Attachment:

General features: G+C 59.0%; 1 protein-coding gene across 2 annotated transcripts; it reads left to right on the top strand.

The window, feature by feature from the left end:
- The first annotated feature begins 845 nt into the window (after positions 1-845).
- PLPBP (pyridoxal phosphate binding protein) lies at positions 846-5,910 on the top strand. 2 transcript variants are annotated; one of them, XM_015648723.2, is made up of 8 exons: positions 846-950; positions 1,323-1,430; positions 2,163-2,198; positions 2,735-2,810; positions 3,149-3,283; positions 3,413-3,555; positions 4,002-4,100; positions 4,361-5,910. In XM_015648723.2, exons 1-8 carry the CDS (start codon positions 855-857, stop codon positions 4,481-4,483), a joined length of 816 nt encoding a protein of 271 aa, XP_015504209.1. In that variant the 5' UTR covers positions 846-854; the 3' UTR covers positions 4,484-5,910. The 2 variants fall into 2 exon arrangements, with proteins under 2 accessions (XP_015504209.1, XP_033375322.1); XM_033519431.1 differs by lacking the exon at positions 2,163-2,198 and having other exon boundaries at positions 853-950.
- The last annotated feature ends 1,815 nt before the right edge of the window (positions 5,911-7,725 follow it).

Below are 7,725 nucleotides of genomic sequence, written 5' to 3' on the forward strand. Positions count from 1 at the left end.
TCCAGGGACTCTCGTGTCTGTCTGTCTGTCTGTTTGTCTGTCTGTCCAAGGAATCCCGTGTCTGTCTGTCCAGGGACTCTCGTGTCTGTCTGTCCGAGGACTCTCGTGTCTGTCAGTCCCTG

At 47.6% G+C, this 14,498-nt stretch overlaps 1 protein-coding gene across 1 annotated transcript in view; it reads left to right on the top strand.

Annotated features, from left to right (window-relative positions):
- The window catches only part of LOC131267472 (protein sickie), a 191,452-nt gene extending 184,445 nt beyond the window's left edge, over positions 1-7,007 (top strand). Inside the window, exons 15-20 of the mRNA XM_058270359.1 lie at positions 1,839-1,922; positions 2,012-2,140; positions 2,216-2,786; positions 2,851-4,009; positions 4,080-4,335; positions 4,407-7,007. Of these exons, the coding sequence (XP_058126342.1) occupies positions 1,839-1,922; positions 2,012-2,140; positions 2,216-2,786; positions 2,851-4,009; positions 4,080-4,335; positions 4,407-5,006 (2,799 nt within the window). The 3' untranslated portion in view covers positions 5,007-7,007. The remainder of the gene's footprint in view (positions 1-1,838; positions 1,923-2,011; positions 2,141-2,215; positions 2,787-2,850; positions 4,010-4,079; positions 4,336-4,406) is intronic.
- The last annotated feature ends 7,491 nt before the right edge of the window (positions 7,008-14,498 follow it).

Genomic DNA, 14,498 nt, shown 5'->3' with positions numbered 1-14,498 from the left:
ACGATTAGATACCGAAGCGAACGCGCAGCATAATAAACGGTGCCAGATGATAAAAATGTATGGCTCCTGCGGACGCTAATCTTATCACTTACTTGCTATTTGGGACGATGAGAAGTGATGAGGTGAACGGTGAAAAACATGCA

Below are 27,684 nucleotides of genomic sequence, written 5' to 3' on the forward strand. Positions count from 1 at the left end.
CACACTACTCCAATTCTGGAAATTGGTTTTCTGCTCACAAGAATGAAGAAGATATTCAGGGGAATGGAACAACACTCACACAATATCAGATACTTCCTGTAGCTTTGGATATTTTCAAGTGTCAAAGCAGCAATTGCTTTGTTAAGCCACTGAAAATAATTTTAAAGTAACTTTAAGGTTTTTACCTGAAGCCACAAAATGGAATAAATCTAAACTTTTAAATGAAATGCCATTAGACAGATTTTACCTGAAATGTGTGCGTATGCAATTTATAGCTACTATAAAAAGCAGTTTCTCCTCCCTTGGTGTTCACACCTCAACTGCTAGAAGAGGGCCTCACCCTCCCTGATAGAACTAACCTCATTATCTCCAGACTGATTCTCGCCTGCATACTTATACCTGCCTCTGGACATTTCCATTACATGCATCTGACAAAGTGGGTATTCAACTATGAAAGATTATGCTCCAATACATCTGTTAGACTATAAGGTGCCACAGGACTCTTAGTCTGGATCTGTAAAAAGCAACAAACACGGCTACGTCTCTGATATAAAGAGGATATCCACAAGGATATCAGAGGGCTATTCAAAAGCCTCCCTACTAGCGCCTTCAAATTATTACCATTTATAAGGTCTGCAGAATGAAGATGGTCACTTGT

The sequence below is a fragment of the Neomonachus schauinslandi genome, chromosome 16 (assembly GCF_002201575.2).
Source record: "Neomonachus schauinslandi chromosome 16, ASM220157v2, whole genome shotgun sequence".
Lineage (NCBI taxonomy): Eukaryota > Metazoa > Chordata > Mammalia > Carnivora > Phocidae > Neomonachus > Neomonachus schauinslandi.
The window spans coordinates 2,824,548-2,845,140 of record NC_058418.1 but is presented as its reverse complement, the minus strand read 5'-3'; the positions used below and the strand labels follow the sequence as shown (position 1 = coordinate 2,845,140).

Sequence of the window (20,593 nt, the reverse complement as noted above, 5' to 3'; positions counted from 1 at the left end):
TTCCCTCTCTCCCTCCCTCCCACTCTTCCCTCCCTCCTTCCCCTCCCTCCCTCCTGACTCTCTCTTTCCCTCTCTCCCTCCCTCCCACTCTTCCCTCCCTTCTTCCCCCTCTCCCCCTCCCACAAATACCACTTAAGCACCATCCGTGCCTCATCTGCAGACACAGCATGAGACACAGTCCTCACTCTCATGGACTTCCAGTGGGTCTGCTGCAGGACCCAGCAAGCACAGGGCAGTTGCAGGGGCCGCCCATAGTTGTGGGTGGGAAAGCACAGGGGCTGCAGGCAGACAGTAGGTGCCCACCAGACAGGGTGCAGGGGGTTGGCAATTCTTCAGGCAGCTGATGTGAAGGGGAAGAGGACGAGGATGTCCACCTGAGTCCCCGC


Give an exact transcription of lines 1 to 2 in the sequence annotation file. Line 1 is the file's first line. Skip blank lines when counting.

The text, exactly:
General features: G+C 59.0%; 1 protein-coding gene across 2 annotated transcripts; it reads left to right on the top strand.

The window, feature by feature from the left end: